entertainment

Well-known member
i liked it better the old way because it weren't necessarily the book smart people who could say things in the school yard. the book people had the comfy home with nice parents but couldn't necessarily compete in the schoolyard.

nowadays the book smart people can have it all.
 

pattycakes_

Well-known member

You could say it marks the end of an era where people were inspired and influenced by active living people - max a generation above them. This force of inspiration led them to come up with new and exciting things which would then go on to inspire the next lot. Even if it was a reaction against, there was still a passing on of the lifeforce. That cycle seemed to work pretty well and produce consistent results for quite a few decades. Looking back at the 20th century now, the 2nd half at least, it was a century of youth culture. An explosion of. Looking at what's happening now, I don't see that same passing of the torch. Its just one big messy buffet, which allows for a new type of hierarchy which puts the power into the hands of @entertainment's book smart kids and others. Who I have nothing against on principle, I just don't think they're likely to be the ones coming up with the goods when it comes to something as potent as say, jungle.
 

IdleRich

IdleRich
i think a lot of these people were serious, overly studious nerds in school, so once they get to hip brooklyn--in their minds, on the merits of how interesting they've become thanks to all their highbrow reading and academic cleverness--they feel like it's their turn to live it up and be rockstars. the magicians (the book) captures this dynamic of insufferable self conscious / self congratulatory hedonism pretty well iirc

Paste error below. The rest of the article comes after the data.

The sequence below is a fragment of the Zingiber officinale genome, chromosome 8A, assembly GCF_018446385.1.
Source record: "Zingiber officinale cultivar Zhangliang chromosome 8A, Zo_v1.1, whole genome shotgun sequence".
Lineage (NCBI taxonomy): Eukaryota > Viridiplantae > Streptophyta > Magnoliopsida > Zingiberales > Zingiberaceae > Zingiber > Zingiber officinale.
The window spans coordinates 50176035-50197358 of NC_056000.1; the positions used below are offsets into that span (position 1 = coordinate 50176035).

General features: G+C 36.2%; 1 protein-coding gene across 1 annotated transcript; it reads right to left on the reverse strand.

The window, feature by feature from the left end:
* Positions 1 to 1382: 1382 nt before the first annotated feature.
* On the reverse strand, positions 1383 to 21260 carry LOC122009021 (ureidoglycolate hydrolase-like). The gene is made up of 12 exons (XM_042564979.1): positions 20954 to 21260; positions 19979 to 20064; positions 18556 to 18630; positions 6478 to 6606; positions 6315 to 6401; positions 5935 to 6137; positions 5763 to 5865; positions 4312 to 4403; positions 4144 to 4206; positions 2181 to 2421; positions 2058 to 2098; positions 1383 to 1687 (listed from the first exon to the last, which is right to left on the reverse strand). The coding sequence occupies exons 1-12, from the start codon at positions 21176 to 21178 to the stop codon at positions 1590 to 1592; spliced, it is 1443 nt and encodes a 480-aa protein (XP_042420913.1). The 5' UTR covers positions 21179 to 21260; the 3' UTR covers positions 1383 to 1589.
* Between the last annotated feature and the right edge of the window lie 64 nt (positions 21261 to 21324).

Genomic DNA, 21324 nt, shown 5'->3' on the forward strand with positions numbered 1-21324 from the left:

Well probably everyone should get a turn... and if you can make yours happen simply by believing hard enough that it's time then good luck to you I say.
 

IdleRich

IdleRich
You could say it marks the end of an era where people were inspired and influenced by active living people - max a generation above them. This force of inspiration led them to come up with new and exciting things which would then go on to inspire the next lot. Even if it was a reaction against, there was still a passing on of the lifeforce. That cycle seemed to work pretty well and produce consistent results for quite a few decades. Looking back at the 20th century now, the 2nd half at least, it was a century of youth culture. An explosion of. Looking at what's happening now, I don't see that same passing of the torch. Its just one big messy buffet, which allows for a new type of hierarchy which puts the power into the hands of @entertainment's book smart kids and others. Who I have nothing against on principle, I just don't think they're likely to be the ones coming up with the goods when it comes to something as potent as say, jungle.
I guess the teenager as a concept was invented in.... what, the fifties they say I think. Fits well with what you're saying.
 

suspended

Well-known member
It's elevated, low-client-count prostitution with some wine'n'dine options, maybe an appearance at dinner with the parents, show off your "catch"
 

mvuent

Void Dweller
wow what an unpleasant bit of writing,

without any humour or compassion whatsoever. not a single sympathetic character. does nothing but lightly dramatise the accepted news narrative. 0/10 see me after class.